On April 28, 1995, employees at Marvel created National Superhero Day to celebrate everyone’s favorite superhero. This now-annual holiday honors both the real and fictional people that inspire us in our daily lives.
In this fun group project, students design their own superheroes and then work together to create a comic book story based on their characters.
This is a highly adaptable activity that can be used to teach or review many different language topics, including conditionals, describing people, parts of the body, exclamations, and onomatopeia.
Begin the project with some background information about comic books and superheroes in pop culture. Our Famous People lesson on Marvel comic creator, Stan Lee, is a great place to start!
Once students are comfortable with the topic and new vocabulary, divide them into groups of four or five. Ask each group member to design their own superhero. Students can draw their character, use magazine or photo cutouts, design it on the computer, or create a model or puppet.
Ask students to write a description of their character. Depending on their level, this can include names, superpowers, personality traits, or the character’s background story.
Here are two examples from our talented illustrators at ESL Library:
"This is Dino-Boy. His 'suit' is made of super unbreakable material and he can roll around like Taz from the Looney Tunes. He's got high energy and can bite things with his dinosaur teeth. Lol."
"My father worked in Japan for years when my brother and I were young, so we basically grew up without him. In Brazil, my mom had to take care of everything herself—the house, the finances, and us. Years later, when our family reunited, my mom read for her degree in Gastronomy at 62 years old, along with my brother. While in college, she was diagnosed with bowel cancer, but even the chemo didn’t stop her from going to class every night. It’s been almost five years now of medical follow-up. Here’s hoping that soon she will be officially cancer-free. She may not have superpowers, but my mom is determined and a true fighter. My mom is my superhero."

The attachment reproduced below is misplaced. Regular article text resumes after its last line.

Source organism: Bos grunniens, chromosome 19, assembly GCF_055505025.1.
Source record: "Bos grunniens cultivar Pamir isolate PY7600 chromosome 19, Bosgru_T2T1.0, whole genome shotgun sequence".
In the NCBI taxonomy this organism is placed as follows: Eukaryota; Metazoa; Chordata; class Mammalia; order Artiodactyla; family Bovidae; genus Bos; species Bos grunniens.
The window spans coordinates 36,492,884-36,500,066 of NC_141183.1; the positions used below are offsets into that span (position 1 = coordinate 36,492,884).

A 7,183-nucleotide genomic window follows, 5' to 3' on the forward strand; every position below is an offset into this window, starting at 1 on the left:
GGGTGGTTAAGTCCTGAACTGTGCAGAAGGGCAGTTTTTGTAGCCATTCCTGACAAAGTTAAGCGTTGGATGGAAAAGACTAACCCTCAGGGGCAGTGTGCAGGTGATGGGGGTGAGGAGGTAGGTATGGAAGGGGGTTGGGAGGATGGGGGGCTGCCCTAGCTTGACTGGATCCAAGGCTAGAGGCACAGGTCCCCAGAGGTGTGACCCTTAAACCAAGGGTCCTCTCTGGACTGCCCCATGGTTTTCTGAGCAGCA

Next, students take turns introducing and describing their superheroes to the other members of the group and brainstorm story ideas that would include each character.
Once each group has drafted their story, show them how to write it in the style of a comic book. Teachers can photocopy pages from an old comic book and white-out the text, or search for free templates online.
When each group has completed their story, have them present (or act out!) their comic books to the rest of the class. Teachers can display each group's comics around the classroom, or photocopy and distribute a copy for each member of the class.
Depending on class size, student level, time, and resources, this project could be completed over the course of several classes or an entire academic term. We hope your students will have fun either way—try it out and let us know what you think!